Drawn to the expressive nature of cinema, Hobart- based painter Nicola Smith uses film stills as a way to deconstruct the layers of an image. Initially inspired by the films of Buster Keaton and Jean-Louis Barrault, Smith erodes the details of memory and time through a process of obsessive repetition. Like the flickering visuals on a film reel, Smith’s images possess a tension that bristles in the moment between movement and abrupt stillness. “Painting and cinema have a strong affinity,” says Smith. “I try to emulate the movement of cinema with my brush.”
Since obtaining a bachelor of fine arts with honours from the University of Tasmania in 2009, Smith has consistently sought out opportunities to exhibit her work in local and nationally recognised galleries. George Adams, co-director of Galerie pompom in Sydney, reveals it was an easy decision to bring Smith into their stable of artists. “Nicola had her first solo exhibition with us at MOP Projects [pompom’s artist-run sister space] in 2004, and several more times at MOP following this, each time moving her practice to the next stage of development.” Hobart’s Bett Gallery also picked up on Smith’s potential in January 2014 when they placed her exhibition Dinner in Hospital alongside work by Imants Tillers.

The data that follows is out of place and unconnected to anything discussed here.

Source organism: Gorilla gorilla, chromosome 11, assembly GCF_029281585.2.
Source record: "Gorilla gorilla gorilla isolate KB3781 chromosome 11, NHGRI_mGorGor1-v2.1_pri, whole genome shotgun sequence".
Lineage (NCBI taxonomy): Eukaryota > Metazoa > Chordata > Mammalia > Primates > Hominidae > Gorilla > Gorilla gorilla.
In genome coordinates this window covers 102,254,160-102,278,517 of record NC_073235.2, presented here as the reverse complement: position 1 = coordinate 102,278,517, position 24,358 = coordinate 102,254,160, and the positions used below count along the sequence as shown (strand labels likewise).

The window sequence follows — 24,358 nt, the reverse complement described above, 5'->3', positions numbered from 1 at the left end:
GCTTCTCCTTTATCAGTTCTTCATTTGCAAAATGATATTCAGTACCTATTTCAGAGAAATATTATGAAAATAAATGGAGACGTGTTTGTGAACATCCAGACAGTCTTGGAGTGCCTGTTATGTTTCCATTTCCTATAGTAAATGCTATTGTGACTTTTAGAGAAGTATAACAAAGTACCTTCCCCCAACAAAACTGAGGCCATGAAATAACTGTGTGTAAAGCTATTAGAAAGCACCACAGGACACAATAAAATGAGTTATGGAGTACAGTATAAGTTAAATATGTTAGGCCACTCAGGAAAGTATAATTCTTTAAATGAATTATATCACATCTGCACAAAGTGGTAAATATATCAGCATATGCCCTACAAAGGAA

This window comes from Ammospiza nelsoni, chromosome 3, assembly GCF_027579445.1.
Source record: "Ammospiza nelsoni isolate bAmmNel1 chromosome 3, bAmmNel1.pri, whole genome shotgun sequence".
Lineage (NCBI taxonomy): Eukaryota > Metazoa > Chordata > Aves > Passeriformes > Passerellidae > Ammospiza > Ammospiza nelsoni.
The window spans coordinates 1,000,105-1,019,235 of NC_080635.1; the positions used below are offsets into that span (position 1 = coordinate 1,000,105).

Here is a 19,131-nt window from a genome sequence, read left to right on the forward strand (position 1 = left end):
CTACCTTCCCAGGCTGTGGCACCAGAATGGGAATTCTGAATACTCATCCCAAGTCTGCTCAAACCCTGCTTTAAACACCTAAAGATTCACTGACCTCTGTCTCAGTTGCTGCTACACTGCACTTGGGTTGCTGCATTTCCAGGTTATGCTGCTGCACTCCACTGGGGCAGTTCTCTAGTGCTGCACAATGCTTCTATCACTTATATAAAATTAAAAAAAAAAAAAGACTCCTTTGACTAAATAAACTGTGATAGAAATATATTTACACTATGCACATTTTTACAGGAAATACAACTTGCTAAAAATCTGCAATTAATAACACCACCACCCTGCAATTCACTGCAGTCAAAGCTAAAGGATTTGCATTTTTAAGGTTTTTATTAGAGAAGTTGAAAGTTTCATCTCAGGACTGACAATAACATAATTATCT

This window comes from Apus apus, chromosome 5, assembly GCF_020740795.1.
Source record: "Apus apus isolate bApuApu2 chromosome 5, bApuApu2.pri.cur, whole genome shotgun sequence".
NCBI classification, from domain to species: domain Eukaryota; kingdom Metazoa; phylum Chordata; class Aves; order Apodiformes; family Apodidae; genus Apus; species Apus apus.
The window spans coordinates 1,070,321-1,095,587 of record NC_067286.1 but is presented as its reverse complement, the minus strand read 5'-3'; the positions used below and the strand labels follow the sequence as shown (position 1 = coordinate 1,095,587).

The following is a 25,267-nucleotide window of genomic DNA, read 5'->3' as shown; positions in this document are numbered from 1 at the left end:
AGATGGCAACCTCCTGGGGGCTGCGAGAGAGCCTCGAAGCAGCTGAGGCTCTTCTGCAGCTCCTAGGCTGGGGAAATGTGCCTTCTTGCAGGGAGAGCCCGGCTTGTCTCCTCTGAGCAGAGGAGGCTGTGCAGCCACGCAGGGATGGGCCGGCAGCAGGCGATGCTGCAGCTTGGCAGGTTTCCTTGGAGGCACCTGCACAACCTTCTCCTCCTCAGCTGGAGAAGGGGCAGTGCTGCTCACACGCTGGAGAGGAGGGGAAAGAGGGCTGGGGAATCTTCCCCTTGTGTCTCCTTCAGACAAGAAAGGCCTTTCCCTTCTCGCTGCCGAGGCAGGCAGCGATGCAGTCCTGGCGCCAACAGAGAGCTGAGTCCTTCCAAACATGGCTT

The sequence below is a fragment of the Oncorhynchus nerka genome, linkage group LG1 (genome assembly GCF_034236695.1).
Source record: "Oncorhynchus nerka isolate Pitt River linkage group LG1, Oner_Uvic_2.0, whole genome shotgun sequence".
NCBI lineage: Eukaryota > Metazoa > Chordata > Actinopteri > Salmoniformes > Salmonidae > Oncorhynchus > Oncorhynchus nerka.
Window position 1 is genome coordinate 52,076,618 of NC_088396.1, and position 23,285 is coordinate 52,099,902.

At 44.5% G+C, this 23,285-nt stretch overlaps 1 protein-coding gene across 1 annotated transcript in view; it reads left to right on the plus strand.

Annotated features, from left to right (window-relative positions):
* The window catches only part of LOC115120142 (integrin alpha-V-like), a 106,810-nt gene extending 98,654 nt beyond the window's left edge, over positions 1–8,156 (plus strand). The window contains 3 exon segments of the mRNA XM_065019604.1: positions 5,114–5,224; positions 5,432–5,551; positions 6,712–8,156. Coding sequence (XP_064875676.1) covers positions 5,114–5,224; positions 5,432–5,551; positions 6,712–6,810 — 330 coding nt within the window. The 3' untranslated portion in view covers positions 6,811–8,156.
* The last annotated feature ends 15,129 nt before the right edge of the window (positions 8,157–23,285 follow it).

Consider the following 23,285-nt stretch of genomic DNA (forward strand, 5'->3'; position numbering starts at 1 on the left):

Travel is a high priority for Smith and the experiences gained from several international residencies have fuelled her research into the cinematic image. During a recent visit to Canada, Smith spent time making work in Montreal. It was there she met Benoit Pilon, the director of the 2008 film The Necessities of Life, which she has referred to extensively. The result of this was a collection of watercolour images drawn from Pilon’s film. These became the subject of Smith’s exhibition Ce qu’il faut pour vivre /The Necessities of Life at Sydney’s Firstdraft Gallery in September 2014.
Currently working towards a solo exhibition at Galerie pompom in February 2015, Smith has momentarily left cinema behind to create a series of paintings that reference her own photographs of urban locales.
This article was originally published in Art Collector issue 71, JAN – MAR 2015.